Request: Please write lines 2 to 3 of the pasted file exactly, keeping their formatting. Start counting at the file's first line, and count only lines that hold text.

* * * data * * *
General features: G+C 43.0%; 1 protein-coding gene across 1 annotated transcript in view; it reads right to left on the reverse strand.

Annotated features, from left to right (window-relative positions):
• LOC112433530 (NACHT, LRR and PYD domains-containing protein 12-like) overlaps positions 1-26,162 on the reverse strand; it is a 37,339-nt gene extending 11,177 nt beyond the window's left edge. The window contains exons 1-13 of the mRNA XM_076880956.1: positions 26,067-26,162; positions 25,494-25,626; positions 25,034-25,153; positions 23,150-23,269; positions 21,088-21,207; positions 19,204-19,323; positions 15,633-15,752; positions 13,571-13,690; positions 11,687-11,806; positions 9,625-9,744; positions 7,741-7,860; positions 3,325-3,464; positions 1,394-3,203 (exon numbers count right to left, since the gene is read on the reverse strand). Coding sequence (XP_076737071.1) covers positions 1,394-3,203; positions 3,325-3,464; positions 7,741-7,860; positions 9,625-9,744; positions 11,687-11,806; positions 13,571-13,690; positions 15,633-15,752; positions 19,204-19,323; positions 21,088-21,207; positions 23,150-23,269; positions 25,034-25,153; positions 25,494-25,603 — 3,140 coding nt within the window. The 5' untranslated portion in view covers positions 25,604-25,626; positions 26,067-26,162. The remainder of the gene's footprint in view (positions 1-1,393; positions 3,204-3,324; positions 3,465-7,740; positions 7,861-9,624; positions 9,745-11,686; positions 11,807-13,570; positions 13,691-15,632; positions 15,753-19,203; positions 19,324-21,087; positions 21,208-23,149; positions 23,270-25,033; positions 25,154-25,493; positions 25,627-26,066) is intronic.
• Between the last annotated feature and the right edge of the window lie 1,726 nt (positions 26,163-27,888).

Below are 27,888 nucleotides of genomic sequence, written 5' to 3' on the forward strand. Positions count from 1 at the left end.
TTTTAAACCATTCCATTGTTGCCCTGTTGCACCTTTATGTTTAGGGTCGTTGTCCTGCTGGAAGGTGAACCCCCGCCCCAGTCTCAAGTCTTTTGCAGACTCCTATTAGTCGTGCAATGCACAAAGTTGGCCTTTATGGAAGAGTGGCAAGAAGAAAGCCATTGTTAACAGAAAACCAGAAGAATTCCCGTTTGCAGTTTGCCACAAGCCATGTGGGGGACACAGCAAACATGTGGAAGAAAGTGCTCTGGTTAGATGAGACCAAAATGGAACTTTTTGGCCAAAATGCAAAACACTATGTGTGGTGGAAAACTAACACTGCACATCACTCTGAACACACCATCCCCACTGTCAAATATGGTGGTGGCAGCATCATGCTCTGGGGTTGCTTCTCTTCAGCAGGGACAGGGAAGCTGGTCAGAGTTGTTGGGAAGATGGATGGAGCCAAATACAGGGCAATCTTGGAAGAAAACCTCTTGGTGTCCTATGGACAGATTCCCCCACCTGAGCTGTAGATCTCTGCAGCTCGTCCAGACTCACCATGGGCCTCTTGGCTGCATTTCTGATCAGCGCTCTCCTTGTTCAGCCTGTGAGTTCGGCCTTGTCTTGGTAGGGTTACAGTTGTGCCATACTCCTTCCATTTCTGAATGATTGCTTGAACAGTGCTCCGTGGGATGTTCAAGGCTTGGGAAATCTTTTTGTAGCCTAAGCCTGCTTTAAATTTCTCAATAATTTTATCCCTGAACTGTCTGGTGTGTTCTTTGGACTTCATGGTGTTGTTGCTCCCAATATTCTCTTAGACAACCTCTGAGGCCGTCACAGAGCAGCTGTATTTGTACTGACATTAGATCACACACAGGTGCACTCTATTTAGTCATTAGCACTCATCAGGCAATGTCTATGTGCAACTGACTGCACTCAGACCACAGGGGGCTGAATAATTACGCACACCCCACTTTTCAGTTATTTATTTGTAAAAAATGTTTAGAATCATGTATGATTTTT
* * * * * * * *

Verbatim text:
Annotated features, from left to right (window-relative positions):
• LOC112433530 (NACHT, LRR and PYD domains-containing protein 12-like) overlaps positions 1-26,162 on the reverse strand; it is a 37,339-nt gene extending 11,177 nt beyond the window's left edge. The window contains exons 1-13 of the mRNA XM_076880956.1: positions 26,067-26,162; positions 25,494-25,626; positions 25,034-25,153; positions 23,150-23,269; positions 21,088-21,207; positions 19,204-19,323; positions 15,633-15,752; positions 13,571-13,690; positions 11,687-11,806; positions 9,625-9,744; positions 7,741-7,860; positions 3,325-3,464; positions 1,394-3,203 (exon numbers count right to left, since the gene is read on the reverse strand). Coding sequence (XP_076737071.1) covers positions 1,394-3,203; positions 3,325-3,464; positions 7,741-7,860; positions 9,625-9,744; positions 11,687-11,806; positions 13,571-13,690; positions 15,633-15,752; positions 19,204-19,323; positions 21,088-21,207; positions 23,150-23,269; positions 25,034-25,153; positions 25,494-25,603 — 3,140 coding nt within the window. The 5' untranslated portion in view covers positions 25,604-25,626; positions 26,067-26,162. The remainder of the gene's footprint in view (positions 1-1,393; positions 3,204-3,324; positions 3,465-7,740; positions 7,861-9,624; positions 9,745-11,686; positions 11,807-13,570; positions 13,691-15,632; positions 15,753-19,203; positions 19,324-21,087; positions 21,208-23,149; positions 23,270-25,033; positions 25,154-25,493; positions 25,627-26,066) is intronic.